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What’s Good for Baseball

October 11, 2009

I don’t write a lot about sports, tending to keep on the subject of photography, which is what all the successful bloggers told me to do, but I have to, once in a while, get out something on my beloved sports.

I don’t have cable television, so I actually RARELY watch sports, but I do follow certain pursuits, football, baseball, tennis, cycling, etc.

At the moment we are in round one of the baseball playoffs, and I have to say, I’m really enjoying it, even if all the games are on TBS, a channel I don’t get.

What I do get is Telemundo, and this amazing show which is a cross between a game show, news program, rodeo and MMA fight. There are girls in cages dancing on the edge of the stage, the host wears a cowboy hat, and there is what I think is a drunken dwarf with a cheese gun spraying the audience. I have no idea what is going on, but everyone seems to be having the best time. The Spanish is too fast for me, so I only pick up a word or two here and there. Oh, and I also get Latin soap opera/action show type programs, which all involve middle age men with guns, a lot of violence, and sometimes a good guy in a wrestling mask who always avoids getting shot. Whatever, it all works for me, and I blow hours and hours trying to connect with these characters.

But in the background, via shortwave radio, telex and newsprint, I’m following baseball.

Now for anyone who says, “Baseball is boring,” to me it just means you don’t understand the game. For years I thought it was boring too, but you gotta drop that old hat and really pay attention to what is going on.

If you feel this way, the first thing you have to do is go to the battle cages. Like today. Like right now. Go to the cage on the far right, the one that throws the 80mph fastballs. Get your helmet, get your bat and crowd the plate. Wait for it, wait for it……..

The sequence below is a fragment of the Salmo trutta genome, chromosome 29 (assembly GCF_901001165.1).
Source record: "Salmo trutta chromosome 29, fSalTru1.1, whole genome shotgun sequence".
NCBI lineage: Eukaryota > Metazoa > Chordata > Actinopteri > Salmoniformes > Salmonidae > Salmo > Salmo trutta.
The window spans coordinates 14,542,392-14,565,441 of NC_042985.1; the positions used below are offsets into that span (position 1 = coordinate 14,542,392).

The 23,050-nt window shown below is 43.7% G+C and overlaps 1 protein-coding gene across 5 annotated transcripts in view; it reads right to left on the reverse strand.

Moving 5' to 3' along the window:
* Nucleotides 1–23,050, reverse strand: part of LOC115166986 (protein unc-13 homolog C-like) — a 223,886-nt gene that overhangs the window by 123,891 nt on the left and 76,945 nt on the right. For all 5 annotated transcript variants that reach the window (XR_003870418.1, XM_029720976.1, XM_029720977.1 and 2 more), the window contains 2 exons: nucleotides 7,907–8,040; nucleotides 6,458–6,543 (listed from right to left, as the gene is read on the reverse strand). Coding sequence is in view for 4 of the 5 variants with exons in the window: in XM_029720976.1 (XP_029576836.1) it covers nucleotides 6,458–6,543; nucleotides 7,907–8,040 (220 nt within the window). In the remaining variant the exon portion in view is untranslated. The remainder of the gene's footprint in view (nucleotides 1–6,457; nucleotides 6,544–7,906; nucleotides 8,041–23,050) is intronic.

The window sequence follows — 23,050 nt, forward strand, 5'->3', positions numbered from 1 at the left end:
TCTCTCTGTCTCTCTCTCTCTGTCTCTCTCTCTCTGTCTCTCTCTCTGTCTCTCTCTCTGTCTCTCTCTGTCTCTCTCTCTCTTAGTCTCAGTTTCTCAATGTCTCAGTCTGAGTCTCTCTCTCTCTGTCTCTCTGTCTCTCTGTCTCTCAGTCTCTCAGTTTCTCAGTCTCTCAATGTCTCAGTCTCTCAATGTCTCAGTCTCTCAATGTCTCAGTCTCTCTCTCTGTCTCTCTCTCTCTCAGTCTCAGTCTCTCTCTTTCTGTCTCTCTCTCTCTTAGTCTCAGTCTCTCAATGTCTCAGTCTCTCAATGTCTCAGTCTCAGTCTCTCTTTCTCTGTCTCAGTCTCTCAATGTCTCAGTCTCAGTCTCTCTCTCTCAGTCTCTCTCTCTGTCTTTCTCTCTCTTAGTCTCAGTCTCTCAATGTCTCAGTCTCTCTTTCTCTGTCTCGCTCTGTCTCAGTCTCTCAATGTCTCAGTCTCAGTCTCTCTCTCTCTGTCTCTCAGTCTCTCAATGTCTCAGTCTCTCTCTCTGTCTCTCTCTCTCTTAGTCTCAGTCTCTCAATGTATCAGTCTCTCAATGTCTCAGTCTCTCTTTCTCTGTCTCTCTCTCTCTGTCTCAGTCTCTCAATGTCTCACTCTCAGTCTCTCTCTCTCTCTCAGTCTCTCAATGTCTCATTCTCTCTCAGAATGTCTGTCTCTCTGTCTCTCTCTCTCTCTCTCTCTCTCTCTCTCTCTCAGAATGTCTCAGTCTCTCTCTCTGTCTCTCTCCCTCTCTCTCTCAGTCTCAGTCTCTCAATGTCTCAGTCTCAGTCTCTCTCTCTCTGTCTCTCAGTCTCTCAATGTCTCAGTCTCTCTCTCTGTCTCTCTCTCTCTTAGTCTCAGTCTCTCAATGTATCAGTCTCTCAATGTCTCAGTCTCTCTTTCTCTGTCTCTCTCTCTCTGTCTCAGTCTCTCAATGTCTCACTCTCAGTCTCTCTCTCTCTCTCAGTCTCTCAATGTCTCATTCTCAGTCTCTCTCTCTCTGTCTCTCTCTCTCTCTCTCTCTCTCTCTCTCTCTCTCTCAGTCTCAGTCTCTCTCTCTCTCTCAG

After your heart rate has fallen and you’ve changed your shorts, just realize the ball that just went past you before you had a chance to choke up on the bat is SLOW, very SLOW, compared to what is coming at these pro players. And remember that the ball coming at you is coming from a machine.

Ppphhhoooossstt, pphhhoooossstt, every time the same, predictable. And now realize that the balls coming at the pro players are coming from error prone humans with much testosterone, sometimes synthetic, who like to throw at each others head.

Okay, so back to the cage. Go ahead, dig in and take a swing. If for some odd reason you connect well then fair dinkem to you, but most of the time, if you make contact at all, you will foul a ball off. If you have done this you know bad it hurts to foul a 80mph ball off. If you don’t, then just let me tell you. It really hurts.

Hitting a 90+mph ball with a bat is truly a miraculous feat. I’m not saying it’s important, not by any stretch, but it is tough to do and will give you more of an appreciation for what is going on.

Also, baseball is filled with strategy, and the guys and gals who really follow baseball are truly master studies of the game. If Billy, who bats right, comes up in the 7th with one on, and Billy has a .278 average against right hand pitching and the opposing coach knows that Billy only bats .158 on the road against lefty pitching but actually has a lifetime .770 average against the guy warming up in the bullpen, well, now this coach has a decision to make.